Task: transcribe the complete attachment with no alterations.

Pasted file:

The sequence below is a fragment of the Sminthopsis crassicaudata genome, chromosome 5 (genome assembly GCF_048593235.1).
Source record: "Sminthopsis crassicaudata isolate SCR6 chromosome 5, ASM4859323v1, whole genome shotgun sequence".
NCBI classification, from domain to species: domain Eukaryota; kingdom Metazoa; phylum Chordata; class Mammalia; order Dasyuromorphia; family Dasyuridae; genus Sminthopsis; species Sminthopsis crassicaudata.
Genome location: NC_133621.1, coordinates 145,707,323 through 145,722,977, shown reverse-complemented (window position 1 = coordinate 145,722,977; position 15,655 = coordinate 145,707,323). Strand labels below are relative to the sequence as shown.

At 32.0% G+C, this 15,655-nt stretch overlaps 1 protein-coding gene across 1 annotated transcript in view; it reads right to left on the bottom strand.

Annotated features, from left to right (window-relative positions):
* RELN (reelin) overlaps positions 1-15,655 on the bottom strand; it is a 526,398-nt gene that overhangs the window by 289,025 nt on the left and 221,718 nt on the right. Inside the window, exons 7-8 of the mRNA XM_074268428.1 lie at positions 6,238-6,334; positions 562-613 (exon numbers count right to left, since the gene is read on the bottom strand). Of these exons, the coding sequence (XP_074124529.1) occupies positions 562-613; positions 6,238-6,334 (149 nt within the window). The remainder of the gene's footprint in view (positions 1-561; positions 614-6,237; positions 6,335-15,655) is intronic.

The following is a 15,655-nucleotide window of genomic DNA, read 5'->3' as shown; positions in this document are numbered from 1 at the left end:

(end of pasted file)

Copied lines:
The sequence below is a fragment of the Sminthopsis crassicaudata genome, chromosome 5 (genome assembly GCF_048593235.1).
Source record: "Sminthopsis crassicaudata isolate SCR6 chromosome 5, ASM4859323v1, whole genome shotgun sequence".
NCBI classification, from domain to species: domain Eukaryota; kingdom Metazoa; phylum Chordata; class Mammalia; order Dasyuromorphia; family Dasyuridae; genus Sminthopsis; species Sminthopsis crassicaudata.
Genome location: NC_133621.1, coordinates 145,707,323 through 145,722,977, shown reverse-complemented (window position 1 = coordinate 145,722,977; position 15,655 = coordinate 145,707,323). Strand labels below are relative to the sequence as shown.

At 32.0% G+C, this 15,655-nt stretch overlaps 1 protein-coding gene across 1 annotated transcript in view; it reads right to left on the bottom strand.

Annotated features, from left to right (window-relative positions):
* RELN (reelin) overlaps positions 1-15,655 on the bottom strand; it is a 526,398-nt gene that overhangs the window by 289,025 nt on the left and 221,718 nt on the right. Inside the window, exons 7-8 of the mRNA XM_074268428.1 lie at positions 6,238-6,334; positions 562-613 (exon numbers count right to left, since the gene is read on the bottom strand). Of these exons, the coding sequence (XP_074124529.1) occupies positions 562-613; positions 6,238-6,334 (149 nt within the window). The remainder of the gene's footprint in view (positions 1-561; positions 614-6,237; positions 6,335-15,655) is intronic.

The following is a 15,655-nucleotide window of genomic DNA, read 5'->3' as shown; positions in this document are numbered from 1 at the left end: